MPs have voted down proposals to enshrine protections for child refugees as part of the Government’s Brexit agreement.
Following his election victory, Boris Johnson re-drafted his European Union (Withdrawal Agreement) Bill and rowed back on the previous government’s acceptance of an amendment from Labour peer Lord Dubs to allow unaccompanied child refugees to continue to be reunited with their families in the UK after exit day.
Shadow Brexit Secretary Sir Keir Starmer and Lord Alf Dubs, who fled the Nazis as a boy, urged Conservative MPs to take a moral stance, look into their conscience and block Boris Johnson’s abandonment of promises to vulnerable refugee children, many of whom are homeless and at great risk of trafficking.
Clause 37 of the Bill replaces the pledge to protect the unaccompanied refugee children with a watered-down vow for ministers to “make a statement” on the progress of the talks once the divorce with Brussels is complete.
Labour branded the move “disgraceful”, while the SNP said it could have “tragic consequences”.
With Conservative MPs voting against the amendment, it was defeated by a majority of 96 votes on Wednesday afternoon, on the Bill’s second day of committee stage scrutiny in the Commons.
Ahead of the debate, Labour leadership hopeful Sir Keir Starmer and Lord Dubs, who fled from the Nazis on the Kindertransport to Britain when he was aged six, wrote to all Tory MPs calling on them to vote against the Prime Minister’s “disgraceful” change.
“Boris Johnson may have won a majority in Parliament, but he did not win the moral argument to absolve himself of responsibility to some of the most vulnerable people in the world,” they pleaded.
“With the numbers in Parliament being what they are, it’s up to you — Conservative MPs — to take a moral stance and force the Government to rethink its approach on this vital issue.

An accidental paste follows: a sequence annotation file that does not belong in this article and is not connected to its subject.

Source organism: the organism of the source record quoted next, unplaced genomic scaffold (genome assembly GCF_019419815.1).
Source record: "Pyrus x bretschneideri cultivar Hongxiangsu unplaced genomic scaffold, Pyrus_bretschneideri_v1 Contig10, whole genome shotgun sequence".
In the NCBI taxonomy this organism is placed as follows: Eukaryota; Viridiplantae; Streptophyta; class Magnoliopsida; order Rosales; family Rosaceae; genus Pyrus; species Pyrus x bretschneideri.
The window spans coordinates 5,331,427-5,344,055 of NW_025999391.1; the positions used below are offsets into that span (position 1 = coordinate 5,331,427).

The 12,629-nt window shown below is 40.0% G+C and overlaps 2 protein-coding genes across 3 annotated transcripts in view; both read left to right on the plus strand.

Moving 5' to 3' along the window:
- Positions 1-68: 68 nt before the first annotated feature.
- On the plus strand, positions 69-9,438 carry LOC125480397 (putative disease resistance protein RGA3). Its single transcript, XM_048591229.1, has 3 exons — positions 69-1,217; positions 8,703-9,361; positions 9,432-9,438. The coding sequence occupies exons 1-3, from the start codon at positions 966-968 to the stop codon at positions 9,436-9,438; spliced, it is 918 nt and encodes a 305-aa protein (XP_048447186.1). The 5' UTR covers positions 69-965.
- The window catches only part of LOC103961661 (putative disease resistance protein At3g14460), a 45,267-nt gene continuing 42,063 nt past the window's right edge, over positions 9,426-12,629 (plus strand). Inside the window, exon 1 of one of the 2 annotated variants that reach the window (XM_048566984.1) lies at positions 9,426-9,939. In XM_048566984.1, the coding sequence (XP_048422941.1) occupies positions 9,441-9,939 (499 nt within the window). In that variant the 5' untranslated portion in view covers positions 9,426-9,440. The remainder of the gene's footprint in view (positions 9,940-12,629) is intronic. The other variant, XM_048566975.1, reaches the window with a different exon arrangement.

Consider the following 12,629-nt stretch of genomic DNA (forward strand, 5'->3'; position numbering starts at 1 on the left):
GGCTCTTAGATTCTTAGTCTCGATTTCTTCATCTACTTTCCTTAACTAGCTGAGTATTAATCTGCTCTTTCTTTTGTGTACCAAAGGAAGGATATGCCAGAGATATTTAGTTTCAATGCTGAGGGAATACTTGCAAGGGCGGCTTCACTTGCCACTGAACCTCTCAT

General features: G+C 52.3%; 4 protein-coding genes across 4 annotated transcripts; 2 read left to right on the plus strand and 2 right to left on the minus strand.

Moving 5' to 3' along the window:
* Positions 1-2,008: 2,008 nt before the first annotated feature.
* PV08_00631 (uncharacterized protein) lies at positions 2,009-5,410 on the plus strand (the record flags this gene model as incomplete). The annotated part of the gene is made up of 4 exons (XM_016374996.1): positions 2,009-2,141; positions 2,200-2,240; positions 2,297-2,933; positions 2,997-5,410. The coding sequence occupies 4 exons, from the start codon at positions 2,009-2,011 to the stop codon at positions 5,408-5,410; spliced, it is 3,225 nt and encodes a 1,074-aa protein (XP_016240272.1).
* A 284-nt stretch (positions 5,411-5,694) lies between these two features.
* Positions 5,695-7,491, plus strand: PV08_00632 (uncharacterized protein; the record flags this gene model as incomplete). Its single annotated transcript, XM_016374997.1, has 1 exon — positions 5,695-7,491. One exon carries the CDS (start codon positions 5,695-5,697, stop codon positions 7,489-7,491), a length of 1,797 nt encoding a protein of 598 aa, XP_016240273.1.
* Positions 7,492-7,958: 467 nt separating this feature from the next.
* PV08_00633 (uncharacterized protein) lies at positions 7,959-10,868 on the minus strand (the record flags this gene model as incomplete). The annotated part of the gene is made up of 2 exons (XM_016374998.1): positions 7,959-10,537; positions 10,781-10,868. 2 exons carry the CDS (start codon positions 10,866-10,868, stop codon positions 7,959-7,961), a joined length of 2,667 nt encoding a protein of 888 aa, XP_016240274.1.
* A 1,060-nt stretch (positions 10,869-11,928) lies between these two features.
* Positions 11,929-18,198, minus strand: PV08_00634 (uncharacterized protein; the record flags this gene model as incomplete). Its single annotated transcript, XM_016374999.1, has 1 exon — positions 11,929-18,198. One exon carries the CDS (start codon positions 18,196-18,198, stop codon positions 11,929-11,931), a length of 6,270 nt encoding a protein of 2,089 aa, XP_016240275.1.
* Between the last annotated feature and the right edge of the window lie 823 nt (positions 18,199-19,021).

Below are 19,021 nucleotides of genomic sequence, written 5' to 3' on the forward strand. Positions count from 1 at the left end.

“You have the power to right this wrong. This is your test – and we would urge you to hold them to account over this disgraceful decision.”
‘Tragic consequences’ for children
In the Commons chamber, SNP home affairs spokeswoman Joanna Cherry urged the Government to accept proposals to protect child refugees after Brexit or risk “tragic consequences”.
She told MPs: “Right now, across Europe, there are thousands of unaccompanied children living in the most desperate circumstances, many of whom are separated from their families.
“And legal family reunion is a lifeline to these children who would otherwise risk their lives in dinghies or in the back of lorries in order to reach a place of safety with their family.”
She added: “For the Government to seek to remove those protections now risks causing panic amongst refugee families currently separated in Europe with potentially tragic consequences.”
Clare Moseley founder of Care4Calais who care for many of the children betrayed by the MPs who voted with the Government said she was appalled. She told The London Economic: “I cannot think of any defensible reason for removing this provision from the Brexit legislation.
“There are vulnerable children alone in Europe who have close family members living in the U.K – often their only remaining living relatives.
“For anyone to think that these children should be anywhere other than with those family members is deeply shocking. To refuse these children and then say that the government still has very strong support for the principle of family reunion is incomprehensible.”
Despite the devastating U-turn, Brexit minister Robin Walker insisted: “This Government is fully committed both to the principle of family reunion and to supporting the most vulnerable children. Our policy has not changed.
“We will also continue to reunite children with their families under the Dublin Regulation during the implementation period.”
He added that there was “very strong support on these benches for the principle of family reunion”.
Lord Dubs talked to The London Economic last year after he returned from a fact-finding trip to Europe.
“Organisations estimate there are hundreds of unaccompanied minors in Northern France, some as young as ten,” said Lord Dubs.
“We saw children sleeping homeless in tents, children with just canvas protecting them, many very vulnerable unaccompanied young people,” he added.
Lord Dubs outlined the dangers they face, saying that many children who want to come to the UK in Northern France go missing.
“They are vulnerable to abuse, trafficking and prostitution. In the refugee camp on the Greek Island of Lesbos, we were told there was not enough security and boys were getting raped in the camp at night.”